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In the narrative of the Transfiguration of Jesus Christ on the mountain, we hear that Jesus took with him three Apostles to witness his glory, even before the angels in heaven saw it. (Matthew 17:1-2).

Pondering this event raises two questions. First why only three apostle and not all twelve and secondly, why these three?

In answer to the first Jesus wanted to set an example for his Church on earth to follow. He took the Apostles with him in order that the highest of the sacred mysteries would not be revealed to all at once, but to certain chosen superiors who with the authority of Jesus Christ, would pass on the faith to those gathered. It happened at the Transfiguration and at the feeding of the five thousand, where it was not Christ that handed out the loaves and fishes but the Apostles.

Jesus also gave authority to Peter when he handed him the keys of heaven (Matthew 16:19). So all teaching, all authority comes to us from Jesus through Peter and his successors today in the Holy See.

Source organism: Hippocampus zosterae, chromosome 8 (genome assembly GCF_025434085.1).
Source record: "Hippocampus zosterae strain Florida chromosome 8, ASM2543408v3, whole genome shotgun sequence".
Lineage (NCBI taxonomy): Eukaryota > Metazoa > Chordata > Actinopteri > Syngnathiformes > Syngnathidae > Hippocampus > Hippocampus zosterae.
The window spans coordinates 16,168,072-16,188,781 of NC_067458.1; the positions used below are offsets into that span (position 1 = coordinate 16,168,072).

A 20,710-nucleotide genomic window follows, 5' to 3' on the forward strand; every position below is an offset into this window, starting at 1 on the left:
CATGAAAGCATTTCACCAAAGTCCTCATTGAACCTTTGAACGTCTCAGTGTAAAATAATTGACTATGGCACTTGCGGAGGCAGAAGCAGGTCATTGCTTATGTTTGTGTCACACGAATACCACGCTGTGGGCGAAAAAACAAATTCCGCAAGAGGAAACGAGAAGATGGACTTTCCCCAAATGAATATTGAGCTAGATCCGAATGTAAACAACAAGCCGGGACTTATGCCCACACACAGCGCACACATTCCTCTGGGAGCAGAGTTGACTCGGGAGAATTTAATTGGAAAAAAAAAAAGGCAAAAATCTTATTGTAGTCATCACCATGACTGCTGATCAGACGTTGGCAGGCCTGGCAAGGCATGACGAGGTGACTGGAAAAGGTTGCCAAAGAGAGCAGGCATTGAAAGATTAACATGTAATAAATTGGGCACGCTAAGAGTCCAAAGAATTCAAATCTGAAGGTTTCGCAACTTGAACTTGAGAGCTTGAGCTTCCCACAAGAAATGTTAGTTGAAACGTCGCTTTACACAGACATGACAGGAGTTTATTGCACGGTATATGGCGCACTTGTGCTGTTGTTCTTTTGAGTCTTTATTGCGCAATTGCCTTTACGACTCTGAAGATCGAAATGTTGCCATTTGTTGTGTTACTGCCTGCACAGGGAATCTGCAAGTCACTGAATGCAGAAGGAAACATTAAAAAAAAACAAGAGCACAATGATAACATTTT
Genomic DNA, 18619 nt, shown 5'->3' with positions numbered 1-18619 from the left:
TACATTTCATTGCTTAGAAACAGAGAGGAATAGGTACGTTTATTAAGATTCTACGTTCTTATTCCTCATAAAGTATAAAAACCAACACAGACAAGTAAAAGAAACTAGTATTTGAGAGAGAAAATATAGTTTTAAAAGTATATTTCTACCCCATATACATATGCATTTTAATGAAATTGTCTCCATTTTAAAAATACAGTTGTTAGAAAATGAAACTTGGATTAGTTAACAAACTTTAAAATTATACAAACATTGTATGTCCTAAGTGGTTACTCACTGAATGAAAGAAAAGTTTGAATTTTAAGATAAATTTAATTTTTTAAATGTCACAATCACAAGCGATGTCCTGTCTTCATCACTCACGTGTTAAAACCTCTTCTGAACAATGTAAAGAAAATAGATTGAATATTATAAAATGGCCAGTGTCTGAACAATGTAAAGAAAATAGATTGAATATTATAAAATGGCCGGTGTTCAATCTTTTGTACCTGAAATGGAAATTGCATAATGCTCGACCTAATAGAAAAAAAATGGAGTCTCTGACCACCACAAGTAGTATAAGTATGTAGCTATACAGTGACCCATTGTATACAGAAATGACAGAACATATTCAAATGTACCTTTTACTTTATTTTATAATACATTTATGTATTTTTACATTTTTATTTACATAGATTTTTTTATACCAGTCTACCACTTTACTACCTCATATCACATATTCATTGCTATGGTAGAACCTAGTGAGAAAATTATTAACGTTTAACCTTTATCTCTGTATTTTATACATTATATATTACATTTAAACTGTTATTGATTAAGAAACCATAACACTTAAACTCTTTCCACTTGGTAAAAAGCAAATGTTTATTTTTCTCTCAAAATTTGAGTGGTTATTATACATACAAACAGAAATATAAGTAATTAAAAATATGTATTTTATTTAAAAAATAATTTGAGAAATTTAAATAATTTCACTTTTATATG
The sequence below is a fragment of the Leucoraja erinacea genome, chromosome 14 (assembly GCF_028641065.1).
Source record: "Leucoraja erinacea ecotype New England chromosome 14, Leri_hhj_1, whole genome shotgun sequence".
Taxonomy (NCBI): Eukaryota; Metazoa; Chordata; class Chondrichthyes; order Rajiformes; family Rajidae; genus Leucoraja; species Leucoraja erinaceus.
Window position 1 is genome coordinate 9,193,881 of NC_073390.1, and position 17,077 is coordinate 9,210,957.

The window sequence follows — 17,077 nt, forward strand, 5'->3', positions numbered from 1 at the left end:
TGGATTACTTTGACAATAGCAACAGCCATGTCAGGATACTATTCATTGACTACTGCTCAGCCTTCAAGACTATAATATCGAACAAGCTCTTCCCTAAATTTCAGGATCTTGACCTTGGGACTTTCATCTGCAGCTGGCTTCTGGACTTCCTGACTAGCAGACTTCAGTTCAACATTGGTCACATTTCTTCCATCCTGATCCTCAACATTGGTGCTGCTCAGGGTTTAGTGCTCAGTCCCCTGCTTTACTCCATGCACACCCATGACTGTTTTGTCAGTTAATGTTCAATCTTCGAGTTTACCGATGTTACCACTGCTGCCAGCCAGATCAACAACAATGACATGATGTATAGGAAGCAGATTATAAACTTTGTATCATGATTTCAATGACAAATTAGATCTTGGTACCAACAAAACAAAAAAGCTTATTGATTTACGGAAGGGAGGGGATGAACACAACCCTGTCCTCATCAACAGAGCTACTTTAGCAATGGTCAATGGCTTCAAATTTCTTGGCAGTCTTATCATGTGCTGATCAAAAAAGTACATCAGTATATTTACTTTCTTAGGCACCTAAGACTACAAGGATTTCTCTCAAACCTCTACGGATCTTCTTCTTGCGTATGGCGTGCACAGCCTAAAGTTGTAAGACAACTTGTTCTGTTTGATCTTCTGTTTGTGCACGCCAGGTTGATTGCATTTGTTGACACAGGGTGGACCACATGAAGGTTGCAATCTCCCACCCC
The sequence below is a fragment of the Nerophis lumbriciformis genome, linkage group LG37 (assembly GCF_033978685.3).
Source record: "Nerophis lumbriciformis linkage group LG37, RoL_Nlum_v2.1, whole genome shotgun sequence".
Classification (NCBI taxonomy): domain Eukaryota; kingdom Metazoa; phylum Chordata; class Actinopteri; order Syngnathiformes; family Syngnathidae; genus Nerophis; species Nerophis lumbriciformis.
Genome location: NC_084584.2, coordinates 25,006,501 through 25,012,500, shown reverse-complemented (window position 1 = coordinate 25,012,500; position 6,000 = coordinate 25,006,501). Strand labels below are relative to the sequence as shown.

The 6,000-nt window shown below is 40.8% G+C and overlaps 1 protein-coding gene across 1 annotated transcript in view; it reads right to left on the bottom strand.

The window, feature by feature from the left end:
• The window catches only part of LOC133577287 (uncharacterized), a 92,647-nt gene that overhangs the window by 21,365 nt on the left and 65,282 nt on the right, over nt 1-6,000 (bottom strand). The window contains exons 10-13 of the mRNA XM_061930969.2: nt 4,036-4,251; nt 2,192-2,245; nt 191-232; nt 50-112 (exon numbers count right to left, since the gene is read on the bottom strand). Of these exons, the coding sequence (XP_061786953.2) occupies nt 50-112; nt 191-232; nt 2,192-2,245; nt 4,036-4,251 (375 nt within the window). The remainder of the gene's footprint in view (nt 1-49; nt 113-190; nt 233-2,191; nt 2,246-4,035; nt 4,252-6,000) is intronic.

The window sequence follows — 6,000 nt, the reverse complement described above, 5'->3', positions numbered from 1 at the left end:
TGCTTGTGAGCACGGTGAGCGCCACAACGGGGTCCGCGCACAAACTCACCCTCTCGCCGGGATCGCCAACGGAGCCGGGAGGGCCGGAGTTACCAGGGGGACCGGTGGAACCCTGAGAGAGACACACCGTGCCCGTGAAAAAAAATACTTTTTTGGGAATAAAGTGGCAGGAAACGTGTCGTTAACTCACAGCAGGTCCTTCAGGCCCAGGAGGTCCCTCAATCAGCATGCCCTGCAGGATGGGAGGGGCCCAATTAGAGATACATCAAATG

Why Peter, James and John? The answer is love. Peter loved Jesus more than any of the other Apostles and though he faltered in his faith by denying Christ three times, later he repented, turned back to Christ (John 21:15). The Apostle John is frequently referred to as the ‘beloved’ and at the moment of his death on Calvary, Jesus entrusted his mother Mary to the care of John, the only one of the twelve to remain at the foot of the cross. James was to demonstrate his love by being the first of the Apostles to die as a martyr to Christ.

What do we learn from this? First, we should listen to the voice of our Pope and Bishops when they teach us the faith. Listening is not a passive action, it comes from the Latin obedire, meaning “obey, be subject, serve; pay attention to, give ear.”  Furthermore, be aware that to be chosen by Christ will mean giving sacrifice in order to serve him and to complete the mission he has for each one of us.

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